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Inflation

How much interest do you need to receive in order to maintain the spending power of your savings?

Inflation is simply a measure of how prices are increasing. But the problem is that as prices rise, the amount you can buy with your money decreases. So unless the return you are receiving on your savings is above inflation then the spending power of your savings is being reduced. The table below shows you the latest inflation figures as published by the Office of National Statistics (ONS). These inflation figures are a measure of how prices have increased over the last year.


Annual Inflation at February 2011

CPI

RPI

4.4%

5.5%

Which rate of tax do you pay?

The interest you must earn just to maintain the value of your savings

No Tax – 0%

4.4%

5.5%

Basic Rate – 20%

5.5%

6.9%

Higher Rate – 40%

7.3%

9.2%

Top Rate – 50%

8.8%

11.0%

According to the Bank of England average interest being paid on savings accounts in January 2011 were:
Instant access accounts: 0.29%
Time deposits: 1.03%
Cash ISAs: 0.43%

If the interest rate you are receiving is less than inflation your savings are losing value, Click here to calculate the real rate of return you are receiving on your savings

The choice of inflation measure e.g. RPI or CPI is an important economic tool for the Chancellor, read more about how this is manipulated to the Government’s advantage and your loss in How to have your inflationary cake and eat it

Why does inflation matter to savers?

The whole point about inflation is that it reduces the spending power of your savings. So unless the return you are receiving on your savings is above inflation then the spending power of your savings is being reduced. The government compounds this problem by charging tax on interest income, so tax payers need to receive a return even greater than inflation in order to simply maintain the value of their savings.

Inflation is calculated retrospectively so when you hear in the news that inflation is running at 5%, it means that goods that would have cost you £100 a year ago may now cost you £105. It does not necessarily mean that prices will rise by 5% over the next year.

For example if you invested £100 at the beginning of the year at an interest rate of 2% and inflation for that year was 5% your savings have effectively been reduced in value by £3.00 or more if you are a tax payer.

Which rate of tax do you pay? Deposit Interest received Tax deducted Balance at end of year What was £100 of goods now costs Your savings are short by:
Don’t pay tax – 0% £100 £2.00 £0.00 £102.00 £105 £3.00
Basic rate – 20% £100 £2.00 £0.40 £101.60 £105 £3.40
Higher Rate – 40% £100 £2.00 £0.80 £101.20 £105 £3.80
Higher Rate – 50% £100 £2.00 £1.00 £101.00 £105 £4.00

These may not seem huge amounts of money, but say you invested one thousand pounds then over the year a basic rate tax payer would have lost £34. If you kept your money saved for ten years and inflation and interest rates remained the same this amounts to losing £340 or 34% of the value of your savings.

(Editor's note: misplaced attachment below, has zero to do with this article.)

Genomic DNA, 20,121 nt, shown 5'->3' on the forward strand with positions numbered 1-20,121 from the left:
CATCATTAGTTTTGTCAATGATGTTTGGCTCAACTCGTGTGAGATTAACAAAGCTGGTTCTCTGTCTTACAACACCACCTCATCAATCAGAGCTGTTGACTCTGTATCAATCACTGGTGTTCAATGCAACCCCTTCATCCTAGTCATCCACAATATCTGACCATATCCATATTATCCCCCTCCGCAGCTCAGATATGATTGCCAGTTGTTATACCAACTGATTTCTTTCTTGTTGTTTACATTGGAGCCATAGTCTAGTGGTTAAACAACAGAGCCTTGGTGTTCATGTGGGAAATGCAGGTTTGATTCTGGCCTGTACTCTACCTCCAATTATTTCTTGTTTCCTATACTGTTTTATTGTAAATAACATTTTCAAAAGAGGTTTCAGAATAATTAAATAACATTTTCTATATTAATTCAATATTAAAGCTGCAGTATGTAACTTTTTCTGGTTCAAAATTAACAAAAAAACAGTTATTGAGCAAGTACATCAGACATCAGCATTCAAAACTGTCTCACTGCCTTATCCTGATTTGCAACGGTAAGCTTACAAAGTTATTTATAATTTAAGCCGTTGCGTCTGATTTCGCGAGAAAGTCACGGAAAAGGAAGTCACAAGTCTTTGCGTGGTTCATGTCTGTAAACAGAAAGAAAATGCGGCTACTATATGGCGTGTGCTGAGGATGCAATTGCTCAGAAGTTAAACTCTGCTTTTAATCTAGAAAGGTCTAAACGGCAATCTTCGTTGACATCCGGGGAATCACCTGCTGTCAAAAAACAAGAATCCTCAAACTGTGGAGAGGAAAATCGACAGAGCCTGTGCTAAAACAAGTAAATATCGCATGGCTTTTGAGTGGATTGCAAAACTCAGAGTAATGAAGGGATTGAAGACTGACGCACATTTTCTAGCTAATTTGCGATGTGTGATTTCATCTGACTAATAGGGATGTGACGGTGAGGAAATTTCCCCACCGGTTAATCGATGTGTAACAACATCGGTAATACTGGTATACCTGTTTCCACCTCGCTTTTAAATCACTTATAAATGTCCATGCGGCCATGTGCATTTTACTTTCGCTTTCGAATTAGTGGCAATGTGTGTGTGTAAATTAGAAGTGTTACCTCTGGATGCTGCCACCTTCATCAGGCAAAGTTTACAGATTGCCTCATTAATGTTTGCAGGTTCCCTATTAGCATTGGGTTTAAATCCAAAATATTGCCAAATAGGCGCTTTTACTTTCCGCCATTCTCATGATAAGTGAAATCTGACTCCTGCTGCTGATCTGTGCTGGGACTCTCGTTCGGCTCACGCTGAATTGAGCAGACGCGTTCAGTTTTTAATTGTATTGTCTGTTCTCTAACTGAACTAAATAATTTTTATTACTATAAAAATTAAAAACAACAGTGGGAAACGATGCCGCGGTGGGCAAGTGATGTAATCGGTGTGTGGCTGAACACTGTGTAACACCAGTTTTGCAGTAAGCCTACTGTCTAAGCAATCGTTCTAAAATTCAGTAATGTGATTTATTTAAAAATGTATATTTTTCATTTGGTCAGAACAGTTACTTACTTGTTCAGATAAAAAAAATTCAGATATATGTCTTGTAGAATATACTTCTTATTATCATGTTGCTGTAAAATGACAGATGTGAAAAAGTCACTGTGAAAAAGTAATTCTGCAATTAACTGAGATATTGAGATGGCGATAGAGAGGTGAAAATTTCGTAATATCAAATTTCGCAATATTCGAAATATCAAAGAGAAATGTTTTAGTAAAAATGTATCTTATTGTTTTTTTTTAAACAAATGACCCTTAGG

How is inflation calculated?

Working out inflation involves a massive and complex calculation that is carried out by the Office of National Statistics (ONS). In simple terms, the ONS takes a sample of items or as they call it a “basket of goods” and records the changes in prices over time.

The basket of goods is selected to represent current spending patterns. But in reality everyone spends differently and so will have their own personal rate of inflation.

Even though these rates may not be the same as your own personal inflation, they are important because they are seen as key economic indicators and are widely used especially by the government and finance industry.

The ONS calculates different rates of inflation for different purposes; the most important and widely used are the Consumer Price Index (CPI) and the Retail Price Index (RPI).

The CPI is intended to be an internationally comparable measure of inflation and is used in many other countries. The Government uses the CPI to set a target inflation rate which it is the job of the Bank of England to maintain.

Previous to the introduction of the CPI the RPI was the main measure of inflation in the UK and is still widely quoted. It is also commonly used for the indexation of pensions and gilts. Many commentators think that the RPI provides a more accurate measure of inflation since it includes housing costs and mortgage interest charges which are excluded from the CPI.

The ONS web site contains some very detailed information on how they calculate inflation. Click here for access to their articles on CPI & RPI.

The ONS also provide a way of calculating your own personal rate of inflation which you can access here.

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What's Being Said

  • "Save Our Savers will give consumers the chance to fight back for fairer treatment, political recognition and policy support" Tricia Philips, The Daily Mirror

    "At last some support for savers" / "If [Save Our Savers] harnesses only a fraction of savers' righteous fury, I'd say ministers ought to be very afraid." Evening Standard

Savings Stats

  • Gross National Savings as a % of GDP 2010;

    European Union 18.64%

    France 17.81%

    United Sates 12.41%

    UK 12.22%